The Islamic world is in turbulence for some time now; whether these movements will lead to a more liberal order or will the religious groups that are lurking beneath the surface grab power once the present regimes have been toppled is not yet clear. In Pakistan, unlike in West Asia and Africa, it is clear that the society is moving towards radicalisation; here, a strong antidemocratic movement is pulling the society towards radicalisation that may lead to the establishment of a rigid Wahabi regime on the lines of the Taliban regime in Afghanistan. Pakistan possesses nuclear weapons and has a strong army that is favourably inclined towards radical religious groups, which it considers as important strategic assets.
Growing religious intolerance between various religious factions and internal terrorism in Pakistan have gradually become major destabilising factors and a dangerous threat to the very existence of Pakistan as a nation state.
However, the so-called strategic assets are slowly leading Pakistan to ruin. Growing religious intolerance between various religious factions and internal terrorism in Pakistan have gradually become major destabilising factors and a dangerous threat to the very existence of Pakistan as a nation state. Killing of moderate leaders, frequent attacks on Shiites and the destruction of Sufi shrines show the advent of a most violent culture under the influence of Wahabi organisations. Moderate Muslims, who want the current trend towards radicalisation to be controlled, have been reduced to a helpless minority.
The gradual collapse of the central government in Pakistan seems likely, and if the central authority crumbles, it may to lead to fierce infighting among various jihadi groups and the violence may spill over to neighbouring countries. In these conditions, communal tensions will be whipped up to kick-start jihadi movements and terrorist attacks on Kashmir and other parts of India may be intensified.
Pakistan has a very large congregation of poor Muslims and this makes it a natural breeding ground of Islamic radicalism. Its strategic location in South Asia provides the Taliban and al-Qaeda and their associates secured bases and sanctuaries for launching the global jihadi movement across large swathes of Asia. The efforts of the Pakistan government to curb fundamentalist trends that provide recruits for the jihadi movement have generally been feeble and ineffective. In the prevailing conditions, the secular groups in Pakistan seem to be losing political support and the jihadi militants now dictate terms in many parts of the country.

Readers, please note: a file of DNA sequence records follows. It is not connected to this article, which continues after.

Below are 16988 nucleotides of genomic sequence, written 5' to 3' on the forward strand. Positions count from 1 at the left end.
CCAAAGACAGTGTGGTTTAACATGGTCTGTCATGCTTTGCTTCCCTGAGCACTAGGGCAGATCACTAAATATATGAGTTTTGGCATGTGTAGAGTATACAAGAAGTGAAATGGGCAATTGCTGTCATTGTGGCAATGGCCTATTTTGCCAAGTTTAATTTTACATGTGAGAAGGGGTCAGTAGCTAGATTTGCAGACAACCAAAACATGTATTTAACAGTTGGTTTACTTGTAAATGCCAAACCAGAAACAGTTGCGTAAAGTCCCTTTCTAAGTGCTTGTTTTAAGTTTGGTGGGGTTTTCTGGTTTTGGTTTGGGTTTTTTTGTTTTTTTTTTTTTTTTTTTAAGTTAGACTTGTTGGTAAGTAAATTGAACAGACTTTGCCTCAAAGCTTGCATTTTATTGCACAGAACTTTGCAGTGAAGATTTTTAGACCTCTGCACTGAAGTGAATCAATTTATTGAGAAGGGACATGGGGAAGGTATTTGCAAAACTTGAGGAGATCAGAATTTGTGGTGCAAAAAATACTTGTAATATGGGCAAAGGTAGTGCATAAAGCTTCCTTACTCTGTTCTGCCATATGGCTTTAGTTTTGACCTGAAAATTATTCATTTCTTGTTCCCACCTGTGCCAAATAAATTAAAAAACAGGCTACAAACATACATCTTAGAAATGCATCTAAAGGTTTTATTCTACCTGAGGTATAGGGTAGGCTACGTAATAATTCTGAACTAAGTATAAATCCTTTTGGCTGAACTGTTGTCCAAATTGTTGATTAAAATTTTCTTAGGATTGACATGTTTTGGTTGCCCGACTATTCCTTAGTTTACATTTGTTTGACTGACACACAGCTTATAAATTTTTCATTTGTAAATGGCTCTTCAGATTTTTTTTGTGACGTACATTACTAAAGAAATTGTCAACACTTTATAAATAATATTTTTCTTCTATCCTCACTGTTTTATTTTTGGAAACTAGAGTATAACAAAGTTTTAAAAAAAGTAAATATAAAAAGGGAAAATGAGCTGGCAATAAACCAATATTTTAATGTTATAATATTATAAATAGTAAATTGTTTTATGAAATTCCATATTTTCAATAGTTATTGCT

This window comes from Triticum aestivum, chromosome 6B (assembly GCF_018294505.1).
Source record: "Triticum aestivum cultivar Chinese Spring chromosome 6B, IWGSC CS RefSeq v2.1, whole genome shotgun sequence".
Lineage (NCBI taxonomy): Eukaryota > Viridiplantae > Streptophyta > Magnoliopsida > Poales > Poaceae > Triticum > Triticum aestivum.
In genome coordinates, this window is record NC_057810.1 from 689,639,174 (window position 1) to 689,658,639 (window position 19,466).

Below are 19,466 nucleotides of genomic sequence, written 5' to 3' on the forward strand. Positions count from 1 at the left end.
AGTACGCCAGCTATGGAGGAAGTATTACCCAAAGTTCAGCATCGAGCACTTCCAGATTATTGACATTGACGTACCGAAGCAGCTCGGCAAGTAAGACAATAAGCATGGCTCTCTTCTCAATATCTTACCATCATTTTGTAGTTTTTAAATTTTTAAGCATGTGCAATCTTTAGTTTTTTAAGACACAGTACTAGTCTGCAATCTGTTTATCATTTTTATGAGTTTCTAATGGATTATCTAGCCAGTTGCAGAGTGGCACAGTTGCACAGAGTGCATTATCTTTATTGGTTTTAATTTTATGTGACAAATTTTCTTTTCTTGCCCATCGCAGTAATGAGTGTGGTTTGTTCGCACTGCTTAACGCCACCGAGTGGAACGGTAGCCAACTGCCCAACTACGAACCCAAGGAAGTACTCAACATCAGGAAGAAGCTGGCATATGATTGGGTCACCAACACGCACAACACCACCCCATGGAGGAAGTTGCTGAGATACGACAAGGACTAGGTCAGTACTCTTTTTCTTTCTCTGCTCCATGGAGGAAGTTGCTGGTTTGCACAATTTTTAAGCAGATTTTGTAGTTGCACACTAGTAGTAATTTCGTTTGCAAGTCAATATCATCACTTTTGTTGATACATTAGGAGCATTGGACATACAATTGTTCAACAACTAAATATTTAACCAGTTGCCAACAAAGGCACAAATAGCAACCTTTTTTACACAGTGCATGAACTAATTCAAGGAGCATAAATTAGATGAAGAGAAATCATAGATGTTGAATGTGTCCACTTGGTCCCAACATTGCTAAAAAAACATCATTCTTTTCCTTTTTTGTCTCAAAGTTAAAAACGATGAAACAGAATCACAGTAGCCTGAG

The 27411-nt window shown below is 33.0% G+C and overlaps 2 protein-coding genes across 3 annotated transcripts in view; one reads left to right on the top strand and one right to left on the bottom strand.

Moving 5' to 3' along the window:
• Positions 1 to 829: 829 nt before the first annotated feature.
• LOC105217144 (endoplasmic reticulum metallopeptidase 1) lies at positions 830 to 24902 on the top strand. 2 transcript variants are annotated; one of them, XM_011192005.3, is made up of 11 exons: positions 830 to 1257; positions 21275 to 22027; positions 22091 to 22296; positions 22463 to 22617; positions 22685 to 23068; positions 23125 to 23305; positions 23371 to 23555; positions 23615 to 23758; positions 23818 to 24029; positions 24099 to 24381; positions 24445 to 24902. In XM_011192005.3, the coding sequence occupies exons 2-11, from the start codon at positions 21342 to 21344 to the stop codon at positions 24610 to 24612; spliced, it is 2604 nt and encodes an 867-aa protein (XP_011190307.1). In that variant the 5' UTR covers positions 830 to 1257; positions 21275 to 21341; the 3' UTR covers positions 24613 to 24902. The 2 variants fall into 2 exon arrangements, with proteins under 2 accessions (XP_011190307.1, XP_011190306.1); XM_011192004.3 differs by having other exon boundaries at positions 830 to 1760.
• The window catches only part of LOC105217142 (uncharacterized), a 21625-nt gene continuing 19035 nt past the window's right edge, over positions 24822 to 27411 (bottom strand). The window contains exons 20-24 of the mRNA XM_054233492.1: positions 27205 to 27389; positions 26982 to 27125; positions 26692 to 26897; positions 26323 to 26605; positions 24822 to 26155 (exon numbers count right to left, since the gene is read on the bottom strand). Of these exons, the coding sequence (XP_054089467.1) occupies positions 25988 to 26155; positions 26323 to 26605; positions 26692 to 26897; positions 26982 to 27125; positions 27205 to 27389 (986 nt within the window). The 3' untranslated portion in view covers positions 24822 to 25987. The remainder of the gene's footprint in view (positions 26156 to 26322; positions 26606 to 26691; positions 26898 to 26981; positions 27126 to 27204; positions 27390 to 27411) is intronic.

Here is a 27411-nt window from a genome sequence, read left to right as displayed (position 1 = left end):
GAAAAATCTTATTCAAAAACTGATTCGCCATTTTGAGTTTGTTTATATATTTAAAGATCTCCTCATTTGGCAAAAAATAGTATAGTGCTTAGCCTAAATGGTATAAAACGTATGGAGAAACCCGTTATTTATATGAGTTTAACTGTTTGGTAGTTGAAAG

The efforts of the Pakistan government to curb fundamentalist trends that provide recruits for the jihadi movement have generally been feeble and ineffective.
To add to these problems, there is an ongoing war on Pakistan–Afghanistan borders and a large number of civilians have been killed here by rival groups in many urban areas, especially in the eastern provinces of Afghanistan along the Pakistani border. Afghan officials maintain cross-border firings, and raids across the frontiers from Pakistan are a part of a well-planned strategy.
This cross-border war between Afghanistan and Pakistan militaries has gone on for a long time, and in this war, Afghanistan and Pakistan armies have used artillery and other heavy weapons against each other. The clashes are, however, sporadic. Earlier only a few dozen were killed at a time during these skirmishes, but lately, the clashes have intensified and the frequency of these skirmishes is increasing. Occasionally, when some media personnel are able to witness these clashes, they are informed that the Pakistani military was attacking U.S. helicopters conducting cross-border raids into Pakistan’s tribal areas.
The shooting and attacks are not one sided, and both justify these clashes by calling them self-defence, but there is more to them than meets the eye. Often, Karzai has threatened to send Afghan troops across the borders into Pakistan to destroy bases that are being used by Pakistan for launching cross-border raids. On the other hand, Pakistan blames Afghanistan for helping Pakistani insurgents in carrying on war against the country.
Unless regimes such as Pakistan, which are allowing the radical Islamist groups to spread their wings unhindered, are persuaded to cut their ties with them and follow the path of peace towards non-Islamic regimes, freedom and democracy and human rights will be in grave danger throughout the world.
The main problem is that the Durand Line, separating Afghanistan and Pakistan, is highly porous and the Pashtuns on either side of the border have never recognised it as a legitimate dividing line between them. The people in these areas move freely across the Durand Line and tribes, communities and families intermix and intermarry. To add to the confusion, U.S. armed drones continue to mount frequent attacks on suspected militant hideouts and assemblies in this area. Although some prominent militant leaders have been killed in these attacks, adverse reactions to the attacks have expanded the support base of the insurgents.
There is little doubt that Afghanistan and Pakistan are waging a quiet unacknowledged war, in which with militants and irregulars often change sides. The border war is not as extensive or as intense as the internal turmoil both countries are facing, but tensions between Islamabad and Kabul frequently reach a boiling point, diminishing the chances of peace in the region. Pakistan aims to help the Taliban to power as they believe the Taliban will ensure a special relationship with Pakistan once the Americans depart.1